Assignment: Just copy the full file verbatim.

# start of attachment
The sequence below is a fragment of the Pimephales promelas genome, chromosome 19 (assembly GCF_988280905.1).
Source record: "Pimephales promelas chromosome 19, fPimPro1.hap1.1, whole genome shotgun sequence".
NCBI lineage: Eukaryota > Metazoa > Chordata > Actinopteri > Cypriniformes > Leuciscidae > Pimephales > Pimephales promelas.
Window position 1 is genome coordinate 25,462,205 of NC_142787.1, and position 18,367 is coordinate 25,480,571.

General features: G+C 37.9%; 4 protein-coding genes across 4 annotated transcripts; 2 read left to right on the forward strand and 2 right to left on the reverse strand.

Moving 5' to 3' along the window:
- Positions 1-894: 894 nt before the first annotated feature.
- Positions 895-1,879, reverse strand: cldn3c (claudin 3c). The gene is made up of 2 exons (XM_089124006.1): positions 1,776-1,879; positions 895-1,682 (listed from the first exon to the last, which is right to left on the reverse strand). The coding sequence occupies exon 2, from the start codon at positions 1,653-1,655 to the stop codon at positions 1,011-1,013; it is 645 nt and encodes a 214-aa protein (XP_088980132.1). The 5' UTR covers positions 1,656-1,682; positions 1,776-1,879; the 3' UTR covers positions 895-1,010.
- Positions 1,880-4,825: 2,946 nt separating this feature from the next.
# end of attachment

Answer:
The sequence below is a fragment of the Pimephales promelas genome, chromosome 19 (assembly GCF_988280905.1).
Source record: "Pimephales promelas chromosome 19, fPimPro1.hap1.1, whole genome shotgun sequence".
NCBI lineage: Eukaryota > Metazoa > Chordata > Actinopteri > Cypriniformes > Leuciscidae > Pimephales > Pimephales promelas.
Window position 1 is genome coordinate 25,462,205 of NC_142787.1, and position 18,367 is coordinate 25,480,571.

General features: G+C 37.9%; 4 protein-coding genes across 4 annotated transcripts; 2 read left to right on the forward strand and 2 right to left on the reverse strand.

Moving 5' to 3' along the window:
- Positions 1-894: 894 nt before the first annotated feature.
- Positions 895-1,879, reverse strand: cldn3c (claudin 3c). The gene is made up of 2 exons (XM_089124006.1): positions 1,776-1,879; positions 895-1,682 (listed from the first exon to the last, which is right to left on the reverse strand). The coding sequence occupies exon 2, from the start codon at positions 1,653-1,655 to the stop codon at positions 1,011-1,013; it is 645 nt and encodes a 214-aa protein (XP_088980132.1). The 5' UTR covers positions 1,656-1,682; positions 1,776-1,879; the 3' UTR covers positions 895-1,010.
- Positions 1,880-4,825: 2,946 nt separating this feature from the next.